The business community opposed SCA 5 and the California Chamber of Commerce tagged it as a job killer, as it would have facilitated a discriminatory parcel tax directed at commercial and industrial properties within local jurisdictions. This sort of property discrimination was on full display in Los Angeles last year. Specifically, Los Angeles’ proposed measure would have imposed a tax of $0.16 per square foot of interior square footage on residential and commercial property for the next 12 years. This proposal would have had a disproportionate effect on commercial property because those properties generally have larger square footage than a private residence.

For instance, the owner of a 2,000 square-foot house would have paid $320 a year while a 25,000 square-foot warehouse owner would have paid $4,000. Los Angeles voters spoke loud and clear with the measure winning only 45.68% of the vote and 54.32% voting against it. This margin of loss was more than 20 percentage points below the two-thirds majority the parcel tax measure needed for passage and the measure would have failed even if the threshold was 55%.

ACA 1. In 2019, ACA 1 was another unsuccessful bid aimed at reducing the voter threshold for tax enactments from two-thirds to 55%. Rather than addressing parcel taxes for school funding, ACA 1 focused on increasing property taxes to fund affordable housing and infrastructure. ACA 1 fell short of the votes needed to pass the Assembly.

Although ACA 1 was intended to address affordable housing, it would have increased housing costs for millions of Californians. This measure provided increased tax authority for every government agency in California—not just cities and counties, but thousands of potentially overlapping special districts. ACA 1’s consequences would have been an uncoordinated and ill-advised layering of new taxes from multiple special districts levied on a single taxpayer. A recent report from the California Association of Realtors concluded that only 30% of California households could afford to buy an existing, median-priced home. ACA 1 would have reduced that percentage even further.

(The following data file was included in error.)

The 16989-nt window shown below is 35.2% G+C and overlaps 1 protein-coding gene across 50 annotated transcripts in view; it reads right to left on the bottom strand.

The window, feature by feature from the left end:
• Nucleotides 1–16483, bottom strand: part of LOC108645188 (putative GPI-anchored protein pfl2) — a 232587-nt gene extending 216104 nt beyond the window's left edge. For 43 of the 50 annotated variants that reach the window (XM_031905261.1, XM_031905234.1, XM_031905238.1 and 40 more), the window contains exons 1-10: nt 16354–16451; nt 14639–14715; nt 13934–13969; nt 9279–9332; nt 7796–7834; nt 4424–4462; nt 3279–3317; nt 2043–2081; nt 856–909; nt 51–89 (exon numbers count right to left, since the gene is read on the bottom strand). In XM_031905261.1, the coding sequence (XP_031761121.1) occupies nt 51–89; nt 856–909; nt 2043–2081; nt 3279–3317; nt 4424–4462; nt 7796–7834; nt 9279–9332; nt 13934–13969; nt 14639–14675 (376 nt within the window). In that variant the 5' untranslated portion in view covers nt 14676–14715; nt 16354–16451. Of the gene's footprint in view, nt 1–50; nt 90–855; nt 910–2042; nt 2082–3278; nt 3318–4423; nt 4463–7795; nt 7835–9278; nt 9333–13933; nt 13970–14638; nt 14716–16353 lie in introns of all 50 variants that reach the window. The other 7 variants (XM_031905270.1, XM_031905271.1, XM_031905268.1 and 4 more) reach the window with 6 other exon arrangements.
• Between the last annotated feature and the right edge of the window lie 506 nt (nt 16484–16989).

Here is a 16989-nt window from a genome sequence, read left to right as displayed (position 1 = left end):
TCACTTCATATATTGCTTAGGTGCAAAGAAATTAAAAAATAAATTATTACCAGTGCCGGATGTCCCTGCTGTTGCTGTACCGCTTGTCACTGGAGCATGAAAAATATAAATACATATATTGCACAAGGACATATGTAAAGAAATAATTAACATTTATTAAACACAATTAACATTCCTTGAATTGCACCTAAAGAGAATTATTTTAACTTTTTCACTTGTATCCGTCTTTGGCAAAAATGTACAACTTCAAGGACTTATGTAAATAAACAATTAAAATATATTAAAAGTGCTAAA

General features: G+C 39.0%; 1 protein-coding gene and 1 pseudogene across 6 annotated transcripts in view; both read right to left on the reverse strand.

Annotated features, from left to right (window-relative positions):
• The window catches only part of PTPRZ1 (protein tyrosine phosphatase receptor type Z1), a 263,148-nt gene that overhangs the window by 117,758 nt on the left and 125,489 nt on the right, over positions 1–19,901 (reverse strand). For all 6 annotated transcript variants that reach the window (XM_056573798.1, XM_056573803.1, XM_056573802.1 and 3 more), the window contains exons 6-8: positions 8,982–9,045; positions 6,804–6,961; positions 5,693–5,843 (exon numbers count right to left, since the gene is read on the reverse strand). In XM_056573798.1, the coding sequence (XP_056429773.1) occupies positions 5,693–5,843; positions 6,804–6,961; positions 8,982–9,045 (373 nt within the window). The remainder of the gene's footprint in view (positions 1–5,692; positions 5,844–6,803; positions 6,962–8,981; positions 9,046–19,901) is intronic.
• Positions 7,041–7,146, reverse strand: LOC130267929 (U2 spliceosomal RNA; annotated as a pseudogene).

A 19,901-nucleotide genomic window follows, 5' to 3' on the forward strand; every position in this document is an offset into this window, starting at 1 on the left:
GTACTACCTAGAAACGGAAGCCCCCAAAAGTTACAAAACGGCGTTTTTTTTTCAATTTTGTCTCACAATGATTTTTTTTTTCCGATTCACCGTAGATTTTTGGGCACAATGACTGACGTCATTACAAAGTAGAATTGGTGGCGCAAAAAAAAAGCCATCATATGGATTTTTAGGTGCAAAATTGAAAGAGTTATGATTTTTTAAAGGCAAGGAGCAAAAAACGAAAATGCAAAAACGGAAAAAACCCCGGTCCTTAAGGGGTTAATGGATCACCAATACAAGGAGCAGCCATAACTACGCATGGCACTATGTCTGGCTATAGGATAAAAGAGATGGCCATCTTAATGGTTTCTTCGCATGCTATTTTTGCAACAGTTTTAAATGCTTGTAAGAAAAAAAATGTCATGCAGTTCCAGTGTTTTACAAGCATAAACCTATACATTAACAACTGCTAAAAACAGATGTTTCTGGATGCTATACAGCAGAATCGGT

ACA 1 also sought to amend Proposition 13 by lowering the voter threshold for long-term indebtedness by increasing ad valorem property taxes. These debt obligations backed by an increased property tax often are in place for as long as 30 years. Obligating taxpayers to an increased tax rate for such a long period should require a much stronger consensus by voters. For this reason, the two-thirds voter threshold for general obligation bonds has been in place for well over a century.

CalChamber Position

The CalChamber is sensitive to the financial challenges facing many local governments and school districts. However, permitting a lower vote threshold for parcel taxes would make it easier for local governments to impose targeted, discriminatory taxes against businesses. The current two-thirds vote requirement for parcel taxes provides a mechanism by which voters still can approve tax increases while protecting the interests of a small minority of taxpayers. Any change in the vote threshold for parcel taxes must be considered only in the context of providing continuing protections against discriminatory taxation.

January 2020

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Preston YoungPreston Young
Policy Advocate
Health Care, Taxation